A bankruptcy trustee seeks to set aside liens held by mortgage lenders including Washington Mutual and National City for their alleged negligent underwriting of fraudulent loans from a now bankrupt company that bilked 490 investors of $40 million.
Washington Mutual, National City, Countrywide Home Loans and several other lenders are facing court scrutiny over the loans they made to NJ Affordable Homes.
Bankruptcy trustee Charles Forman has filed about 250 complaints in bankruptcy court against the lenders who approved loans to NJ and against the investors who allowed NJ to put properties in their names.
According to court documents, the lenders involved issued more mortgage loans arranged by a mortgage broker or acquired mortgage loans from companies that had “extensive” involvement with NJ, aiding in the creation of a massive fraud upon NJ’s investors.
The trustee wants the court to determine whether the liens on the properties can be set aside. If the court rules in the trustee’s favor, the properties can be included in NJ’s bankruptcy estate.
Washington Mutual reportedly holds about 100 of the mortgages, while National City holds about 40 of the loans.
Both Washington Mutual and National City declined to comment.
The complaints against the mortgage companies allege they ignored numerous warning signs in the lending process and failed to conduct due diligence.
Eager to profit, the lawsuit asserted, the lenders ignored red flags concerning the mortgage application, the underwriting process and NJ.
In issuing the mortgages, the lenders knew or should have known that the mortgage broker or initial mortgage lender did not adhere to prudent lending practices as described by HUD and FHA and as contractually required by private mortgage insurance companies. Among other things, underwriting deficiencies such as debt-to-income ratios that exceeded FHA/HUD standards, inadequate documentation and the imposition of ineligible or unsupported fees occurred in the financing process for a number of the properties.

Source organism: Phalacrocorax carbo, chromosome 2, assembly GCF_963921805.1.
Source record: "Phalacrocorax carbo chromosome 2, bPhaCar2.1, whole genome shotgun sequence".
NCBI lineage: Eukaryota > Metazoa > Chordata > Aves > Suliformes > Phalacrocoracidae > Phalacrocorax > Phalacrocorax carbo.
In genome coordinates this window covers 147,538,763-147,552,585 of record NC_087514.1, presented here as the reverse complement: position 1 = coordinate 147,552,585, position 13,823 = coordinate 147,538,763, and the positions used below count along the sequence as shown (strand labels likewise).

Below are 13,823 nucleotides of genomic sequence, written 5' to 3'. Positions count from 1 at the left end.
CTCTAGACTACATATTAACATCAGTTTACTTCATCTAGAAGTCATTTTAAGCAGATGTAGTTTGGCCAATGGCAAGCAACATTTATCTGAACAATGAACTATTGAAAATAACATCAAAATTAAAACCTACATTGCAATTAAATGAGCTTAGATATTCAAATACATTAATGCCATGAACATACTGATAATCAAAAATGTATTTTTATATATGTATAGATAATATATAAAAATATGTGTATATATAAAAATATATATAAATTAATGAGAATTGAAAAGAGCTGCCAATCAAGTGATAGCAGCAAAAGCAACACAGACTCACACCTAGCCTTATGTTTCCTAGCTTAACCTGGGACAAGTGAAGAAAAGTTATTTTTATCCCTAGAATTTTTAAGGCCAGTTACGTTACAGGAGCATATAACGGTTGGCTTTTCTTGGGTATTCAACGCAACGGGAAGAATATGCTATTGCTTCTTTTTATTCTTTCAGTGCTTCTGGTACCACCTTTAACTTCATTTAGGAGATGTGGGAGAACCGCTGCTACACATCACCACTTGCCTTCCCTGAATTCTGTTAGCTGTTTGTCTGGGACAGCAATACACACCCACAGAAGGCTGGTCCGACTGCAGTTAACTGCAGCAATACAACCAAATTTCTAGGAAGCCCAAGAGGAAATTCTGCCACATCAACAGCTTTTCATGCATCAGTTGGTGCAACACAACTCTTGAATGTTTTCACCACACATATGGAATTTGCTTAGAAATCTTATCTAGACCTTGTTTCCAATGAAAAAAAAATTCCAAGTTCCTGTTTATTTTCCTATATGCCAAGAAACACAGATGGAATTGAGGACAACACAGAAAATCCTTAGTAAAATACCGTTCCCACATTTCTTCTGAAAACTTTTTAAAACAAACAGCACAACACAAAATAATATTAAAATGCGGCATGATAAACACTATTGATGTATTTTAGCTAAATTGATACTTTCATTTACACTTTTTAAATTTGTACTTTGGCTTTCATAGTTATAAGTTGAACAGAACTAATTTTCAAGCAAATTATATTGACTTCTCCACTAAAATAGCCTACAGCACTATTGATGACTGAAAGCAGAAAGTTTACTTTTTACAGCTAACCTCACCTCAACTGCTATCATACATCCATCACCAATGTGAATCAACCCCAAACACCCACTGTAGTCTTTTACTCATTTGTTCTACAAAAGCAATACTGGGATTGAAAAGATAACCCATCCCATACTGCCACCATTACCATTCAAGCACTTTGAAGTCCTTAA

The lenders are also accused of violating their own internal guidelines in making the loans.
The mortgage holders have filed motions to dismiss the trustee’s complaints. The court has not yet ruled on those motions.
Securities regulators sued NJ Affordable Homes and its owner Wayne Puff in September 2005, alleging that from 1999 until their court filing, he operated a mortgage financing scam that took in 490 investors in New Jersey and other parts of the country. NJ principals promised investors as much as 20 percent returns on their investment in residential real estate based on promises the company would purchase, renovate and resale real property.
The SEC filed an emergency action to halt the “fraudulent unregistered offerings of securities and an ongoing Ponzi scheme” orchestrated by NJ, according to a written statement the federal agency issued at the time.
According to court documents, a court-appointed receiver discovered that NJ had a negative cash flow and that a monthly infusion of about $265,000 in investor funds were needed to fund ongoing operations. The receiver then filed a Chapter 7 bankruptcy petition on behalf of NJ.